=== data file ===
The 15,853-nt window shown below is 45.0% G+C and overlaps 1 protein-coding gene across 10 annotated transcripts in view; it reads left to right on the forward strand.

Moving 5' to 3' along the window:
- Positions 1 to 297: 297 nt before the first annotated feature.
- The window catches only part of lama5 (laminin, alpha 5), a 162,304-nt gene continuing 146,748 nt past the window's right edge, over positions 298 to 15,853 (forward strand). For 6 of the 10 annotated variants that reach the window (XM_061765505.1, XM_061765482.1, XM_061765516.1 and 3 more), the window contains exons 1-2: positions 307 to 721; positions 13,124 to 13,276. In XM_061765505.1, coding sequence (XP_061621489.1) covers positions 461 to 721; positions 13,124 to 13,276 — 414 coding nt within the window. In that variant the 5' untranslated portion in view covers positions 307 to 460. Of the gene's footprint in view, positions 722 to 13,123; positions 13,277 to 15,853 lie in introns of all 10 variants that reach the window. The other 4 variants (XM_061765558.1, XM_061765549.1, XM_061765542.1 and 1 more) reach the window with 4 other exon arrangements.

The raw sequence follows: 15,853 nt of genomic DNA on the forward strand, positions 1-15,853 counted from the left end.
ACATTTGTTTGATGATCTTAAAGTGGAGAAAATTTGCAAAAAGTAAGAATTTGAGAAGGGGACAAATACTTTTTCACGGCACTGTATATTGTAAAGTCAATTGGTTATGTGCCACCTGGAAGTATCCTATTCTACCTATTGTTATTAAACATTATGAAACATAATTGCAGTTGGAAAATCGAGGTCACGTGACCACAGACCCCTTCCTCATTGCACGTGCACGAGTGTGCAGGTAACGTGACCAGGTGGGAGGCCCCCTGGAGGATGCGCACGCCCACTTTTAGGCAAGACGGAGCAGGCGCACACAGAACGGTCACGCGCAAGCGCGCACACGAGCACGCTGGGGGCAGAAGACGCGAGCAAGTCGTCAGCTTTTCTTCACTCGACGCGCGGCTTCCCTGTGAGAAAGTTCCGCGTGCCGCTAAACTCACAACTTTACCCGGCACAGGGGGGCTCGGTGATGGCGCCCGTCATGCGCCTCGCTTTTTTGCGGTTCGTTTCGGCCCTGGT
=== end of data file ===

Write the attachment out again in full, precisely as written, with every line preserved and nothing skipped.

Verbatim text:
The 15,853-nt window shown below is 45.0% G+C and overlaps 1 protein-coding gene across 10 annotated transcripts in view; it reads left to right on the forward strand.

Moving 5' to 3' along the window:
- Positions 1 to 297: 297 nt before the first annotated feature.
- The window catches only part of lama5 (laminin, alpha 5), a 162,304-nt gene continuing 146,748 nt past the window's right edge, over positions 298 to 15,853 (forward strand). For 6 of the 10 annotated variants that reach the window (XM_061765505.1, XM_061765482.1, XM_061765516.1 and 3 more), the window contains exons 1-2: positions 307 to 721; positions 13,124 to 13,276. In XM_061765505.1, coding sequence (XP_061621489.1) covers positions 461 to 721; positions 13,124 to 13,276 — 414 coding nt within the window. In that variant the 5' untranslated portion in view covers positions 307 to 460. Of the gene's footprint in view, positions 722 to 13,123; positions 13,277 to 15,853 lie in introns of all 10 variants that reach the window. The other 4 variants (XM_061765558.1, XM_061765549.1, XM_061765542.1 and 1 more) reach the window with 4 other exon arrangements.

The raw sequence follows: 15,853 nt of genomic DNA on the forward strand, positions 1-15,853 counted from the left end.
ACATTTGTTTGATGATCTTAAAGTGGAGAAAATTTGCAAAAAGTAAGAATTTGAGAAGGGGACAAATACTTTTTCACGGCACTGTATATTGTAAAGTCAATTGGTTATGTGCCACCTGGAAGTATCCTATTCTACCTATTGTTATTAAACATTATGAAACATAATTGCAGTTGGAAAATCGAGGTCACGTGACCACAGACCCCTTCCTCATTGCACGTGCACGAGTGTGCAGGTAACGTGACCAGGTGGGAGGCCCCCTGGAGGATGCGCACGCCCACTTTTAGGCAAGACGGAGCAGGCGCACACAGAACGGTCACGCGCAAGCGCGCACACGAGCACGCTGGGGGCAGAAGACGCGAGCAAGTCGTCAGCTTTTCTTCACTCGACGCGCGGCTTCCCTGTGAGAAAGTTCCGCGTGCCGCTAAACTCACAACTTTACCCGGCACAGGGGGGCTCGGTGATGGCGCCCGTCATGCGCCTCGCTTTTTTGCGGTTCGTTTCGGCCCTGGT